I want to take some pictures of the bridge, black stone piers and arches, dusty, and mossy where the water shoulders its way through. Passing a few men sitting around relaxing, I greet them, “merhaba.” One of them greets me in return and gestures, asking me to sit and eat some grapes, drink some tea, smoke a cigarette. They’re sitting around a low cane table on some straw covered stools. A youth runs back and forth, bringing tea and more stools from the back of a white Toyota. Apart from a few words from the one who invited me in, the men appear to speak no English. I speak no Turkish, but with the aid of my dictionary we’re able to communicate.
At first there are four of them, but then several more men arrive, eight in all. I imagine they’re a group of friends having a Sunday evening break from their wives. I’m introduced all round. Of course I won’t mention their real names, the names I remember, some of which sound familiar, some which are new to my ears. I will use Kurdish pseudonyms: Baran (the melancholy), Dilovan (the merciful), Heval, (the friend), Pelewan (the hero), Serbest (the free), Serdil (the lionheart), Berevan (the peacekeeper), Camer (a nice person).
They’re Kurds, not Turks, as they point out. Nearly everyone I’ve met in Diyarbakir is keen to make the distinction. I reply, “Kurdistan, çok güzel” or “Kurdistan, very nice/beautiful,” indicating how much I like Kurdistan, as distinct from Turkey. It’d be nice to say it in Kurdish, which would be more appropriate. They appreciate my effort with big stubbly grins. And so we get through the thorny social issues between Turks and Kurds with a few winks and ironic smiles.
“Dost?” I ask, waving at all of them, wondering if they are friends. Heval replies, shaking his head and waving at all of the others, “kuzen.” They are cousins, all eight. He attempts to tell me what they do for a living, pointing to himself and six of his cousins, leaving one out, a tall, melancholy looking fellow sitting on the river side of the group. “Kasap,” he says (in Turkish of course, for my benefit). As I fumble hurriedly through my dictionary the seven of them stand and make chopping motions along their arms, indicating that they’re all butchers. And then, just in case I still haven’t got it, Heval, Pelewan and Serdil laugh luridly, calling out, “kasap, kasap,” while making savage, knife-across-the-throat motions with their fingers, hugely enjoying the joke. I suppose I might run screaming up the steep bank, to the occasional car trundling across the bridge, but manage not to, and laugh heartily along with them.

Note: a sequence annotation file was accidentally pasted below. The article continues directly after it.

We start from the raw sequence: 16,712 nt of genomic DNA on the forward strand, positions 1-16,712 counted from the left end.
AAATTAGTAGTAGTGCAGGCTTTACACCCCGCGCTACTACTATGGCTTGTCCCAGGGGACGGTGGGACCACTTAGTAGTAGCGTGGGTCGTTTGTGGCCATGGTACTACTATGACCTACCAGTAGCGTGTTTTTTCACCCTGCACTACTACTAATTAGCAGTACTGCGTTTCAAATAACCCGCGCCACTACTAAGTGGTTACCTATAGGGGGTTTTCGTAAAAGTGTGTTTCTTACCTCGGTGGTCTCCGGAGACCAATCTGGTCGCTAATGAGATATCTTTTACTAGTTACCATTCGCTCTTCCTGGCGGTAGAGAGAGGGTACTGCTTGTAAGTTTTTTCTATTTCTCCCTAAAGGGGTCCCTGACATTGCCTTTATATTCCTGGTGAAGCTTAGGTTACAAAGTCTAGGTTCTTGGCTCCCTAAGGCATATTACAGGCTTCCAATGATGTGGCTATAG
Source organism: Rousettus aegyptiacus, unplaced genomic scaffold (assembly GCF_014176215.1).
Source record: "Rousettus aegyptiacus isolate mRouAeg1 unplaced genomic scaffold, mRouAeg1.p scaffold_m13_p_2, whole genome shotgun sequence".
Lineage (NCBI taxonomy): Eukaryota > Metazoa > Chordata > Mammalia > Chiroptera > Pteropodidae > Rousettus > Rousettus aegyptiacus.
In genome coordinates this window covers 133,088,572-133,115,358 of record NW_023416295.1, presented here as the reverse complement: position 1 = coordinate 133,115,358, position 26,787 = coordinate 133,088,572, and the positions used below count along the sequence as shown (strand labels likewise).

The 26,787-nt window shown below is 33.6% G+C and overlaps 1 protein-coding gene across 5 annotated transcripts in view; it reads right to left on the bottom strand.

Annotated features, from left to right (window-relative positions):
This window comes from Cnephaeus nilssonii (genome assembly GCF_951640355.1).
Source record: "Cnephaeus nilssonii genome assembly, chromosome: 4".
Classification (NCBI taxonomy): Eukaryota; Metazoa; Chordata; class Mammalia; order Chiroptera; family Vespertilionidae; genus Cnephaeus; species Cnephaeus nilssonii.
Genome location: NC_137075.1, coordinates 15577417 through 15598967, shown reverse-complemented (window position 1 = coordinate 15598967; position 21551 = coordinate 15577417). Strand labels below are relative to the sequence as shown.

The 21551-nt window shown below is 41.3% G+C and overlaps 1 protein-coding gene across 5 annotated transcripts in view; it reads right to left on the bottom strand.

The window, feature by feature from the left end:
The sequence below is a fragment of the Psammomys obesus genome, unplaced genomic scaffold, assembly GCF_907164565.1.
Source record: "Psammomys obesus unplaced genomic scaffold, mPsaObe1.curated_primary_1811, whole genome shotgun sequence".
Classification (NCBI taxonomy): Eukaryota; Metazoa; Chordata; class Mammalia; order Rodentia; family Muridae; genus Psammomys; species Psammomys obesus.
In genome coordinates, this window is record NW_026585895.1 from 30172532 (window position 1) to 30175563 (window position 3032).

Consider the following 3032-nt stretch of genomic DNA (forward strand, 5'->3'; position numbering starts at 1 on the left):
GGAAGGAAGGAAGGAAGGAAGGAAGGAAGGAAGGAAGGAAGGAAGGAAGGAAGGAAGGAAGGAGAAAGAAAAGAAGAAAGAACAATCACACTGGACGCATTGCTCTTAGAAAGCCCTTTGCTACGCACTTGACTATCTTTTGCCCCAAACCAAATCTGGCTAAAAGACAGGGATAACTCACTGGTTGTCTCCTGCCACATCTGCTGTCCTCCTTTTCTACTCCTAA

The cousins are between 30 and 44 years of age. Baran, the only one who’s not a butcher, is the tallest, slim and greying, with a sad dream in the crease of his bitterly lovely smile. He indicates that he spent seven years in Istanbul, and that he still misses someone terribly, perhaps a family, a wife or a girlfriend. He’s an electrician. Or perhaps it is interior plasterwork that he does. I am not sure. His soft tarry eyes are a million miles away as he speaks, and then they dive down and grab mine in a way I know his cousins do not see. He performs delicate, elaborate mimes to explain things to me, rapidly touching his face and his chest with his hands. His fluid, complex gestures, spellbinding and impossible to understand.
They’re keen to know about me. Slowly, with bits of English, and my dictionary to help, Heval asks about my job, where I’m from, how old I am, how long I have been travelling, do I have children? If not, why not? Am I married then? Why not? And therefore why do I wear a gold signet ring? I get through all these sticky questions with good humour and no trembles. I can honestly say I am divorced.